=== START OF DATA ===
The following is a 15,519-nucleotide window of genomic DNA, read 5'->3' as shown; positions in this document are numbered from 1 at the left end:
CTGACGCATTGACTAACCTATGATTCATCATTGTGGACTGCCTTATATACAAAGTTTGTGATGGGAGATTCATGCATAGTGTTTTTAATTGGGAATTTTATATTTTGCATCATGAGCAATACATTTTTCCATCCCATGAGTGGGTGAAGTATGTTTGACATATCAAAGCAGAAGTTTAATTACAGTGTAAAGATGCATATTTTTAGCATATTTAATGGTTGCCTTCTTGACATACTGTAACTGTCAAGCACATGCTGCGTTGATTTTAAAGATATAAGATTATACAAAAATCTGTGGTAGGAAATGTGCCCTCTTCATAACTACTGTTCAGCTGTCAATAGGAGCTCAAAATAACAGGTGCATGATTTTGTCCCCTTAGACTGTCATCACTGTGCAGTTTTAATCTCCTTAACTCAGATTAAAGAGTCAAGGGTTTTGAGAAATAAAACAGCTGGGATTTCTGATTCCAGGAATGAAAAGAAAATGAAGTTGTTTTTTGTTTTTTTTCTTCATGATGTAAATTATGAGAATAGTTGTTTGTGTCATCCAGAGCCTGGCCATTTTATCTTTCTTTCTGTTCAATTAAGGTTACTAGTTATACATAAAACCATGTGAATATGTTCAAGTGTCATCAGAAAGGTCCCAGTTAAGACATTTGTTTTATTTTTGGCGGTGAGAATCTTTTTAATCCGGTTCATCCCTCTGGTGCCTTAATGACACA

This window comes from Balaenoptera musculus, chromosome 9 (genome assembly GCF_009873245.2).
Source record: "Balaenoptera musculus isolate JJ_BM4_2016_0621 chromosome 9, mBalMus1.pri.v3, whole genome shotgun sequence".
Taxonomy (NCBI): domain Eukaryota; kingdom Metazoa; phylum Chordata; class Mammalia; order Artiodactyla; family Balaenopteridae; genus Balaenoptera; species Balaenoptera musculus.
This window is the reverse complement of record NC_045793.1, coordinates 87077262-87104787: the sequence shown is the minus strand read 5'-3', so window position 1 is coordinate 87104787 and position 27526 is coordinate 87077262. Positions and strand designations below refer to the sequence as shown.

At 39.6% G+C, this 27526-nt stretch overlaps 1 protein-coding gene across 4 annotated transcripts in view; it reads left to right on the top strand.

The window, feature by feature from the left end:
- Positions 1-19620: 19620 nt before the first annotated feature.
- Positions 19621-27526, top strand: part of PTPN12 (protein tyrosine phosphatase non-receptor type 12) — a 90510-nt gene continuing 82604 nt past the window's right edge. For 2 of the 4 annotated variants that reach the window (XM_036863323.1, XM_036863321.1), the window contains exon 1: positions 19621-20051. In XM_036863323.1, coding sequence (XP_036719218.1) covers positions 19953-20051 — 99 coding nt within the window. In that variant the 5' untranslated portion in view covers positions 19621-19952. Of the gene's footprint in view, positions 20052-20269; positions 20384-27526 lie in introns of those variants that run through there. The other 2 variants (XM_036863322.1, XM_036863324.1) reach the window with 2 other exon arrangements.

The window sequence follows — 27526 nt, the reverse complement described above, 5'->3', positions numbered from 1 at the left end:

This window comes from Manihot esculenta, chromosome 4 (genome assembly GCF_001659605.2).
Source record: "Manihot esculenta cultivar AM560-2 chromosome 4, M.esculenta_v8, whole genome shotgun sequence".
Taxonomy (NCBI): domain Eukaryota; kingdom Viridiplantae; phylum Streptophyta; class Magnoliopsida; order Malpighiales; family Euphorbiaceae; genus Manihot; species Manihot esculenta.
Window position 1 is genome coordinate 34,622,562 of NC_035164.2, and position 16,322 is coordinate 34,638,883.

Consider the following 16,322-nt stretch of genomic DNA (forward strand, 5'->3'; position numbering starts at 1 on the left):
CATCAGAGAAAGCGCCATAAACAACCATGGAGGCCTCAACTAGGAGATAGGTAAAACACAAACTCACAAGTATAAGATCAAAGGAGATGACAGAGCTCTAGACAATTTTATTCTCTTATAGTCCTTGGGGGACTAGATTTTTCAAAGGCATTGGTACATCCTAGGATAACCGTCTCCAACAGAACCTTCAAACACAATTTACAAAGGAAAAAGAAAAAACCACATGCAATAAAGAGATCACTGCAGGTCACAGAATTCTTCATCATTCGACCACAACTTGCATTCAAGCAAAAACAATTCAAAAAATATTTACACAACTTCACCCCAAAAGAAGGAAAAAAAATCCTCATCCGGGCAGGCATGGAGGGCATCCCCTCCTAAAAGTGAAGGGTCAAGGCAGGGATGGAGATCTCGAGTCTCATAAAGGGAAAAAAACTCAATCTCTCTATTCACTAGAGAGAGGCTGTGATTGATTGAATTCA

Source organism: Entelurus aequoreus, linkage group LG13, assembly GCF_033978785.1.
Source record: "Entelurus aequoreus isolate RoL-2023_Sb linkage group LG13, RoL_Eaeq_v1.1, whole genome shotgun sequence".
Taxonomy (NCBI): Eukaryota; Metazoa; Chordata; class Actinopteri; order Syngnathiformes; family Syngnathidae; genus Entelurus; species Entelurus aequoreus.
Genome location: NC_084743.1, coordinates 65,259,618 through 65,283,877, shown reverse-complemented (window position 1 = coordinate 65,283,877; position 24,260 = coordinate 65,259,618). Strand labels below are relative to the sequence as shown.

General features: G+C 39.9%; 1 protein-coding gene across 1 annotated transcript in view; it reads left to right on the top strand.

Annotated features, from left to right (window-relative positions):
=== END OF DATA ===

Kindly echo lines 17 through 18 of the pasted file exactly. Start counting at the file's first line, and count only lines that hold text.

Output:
CATCAGAGAAAGCGCCATAAACAACCATGGAGGCCTCAACTAGGAGATAGGTAAAACACAAACTCACAAGTATAAGATCAAAGGAGATGACAGAGCTCTAGACAATTTTATTCTCTTATAGTCCTTGGGGGACTAGATTTTTCAAAGGCATTGGTACATCCTAGGATAACCGTCTCCAACAGAACCTTCAAACACAATTTACAAAGGAAAAAGAAAAAACCACATGCAATAAAGAGATCACTGCAGGTCACAGAATTCTTCATCATTCGACCACAACTTGCATTCAAGCAAAAACAATTCAAAAAATATTTACACAACTTCACCCCAAAAGAAGGAAAAAAAATCCTCATCCGGGCAGGCATGGAGGGCATCCCCTCCTAAAAGTGAAGGGTCAAGGCAGGGATGGAGATCTCGAGTCTCATAAAGGGAAAAAAACTCAATCTCTCTATTCACTAGAGAGAGGCTGTGATTGATTGAATTCA

Source organism: Entelurus aequoreus, linkage group LG13, assembly GCF_033978785.1.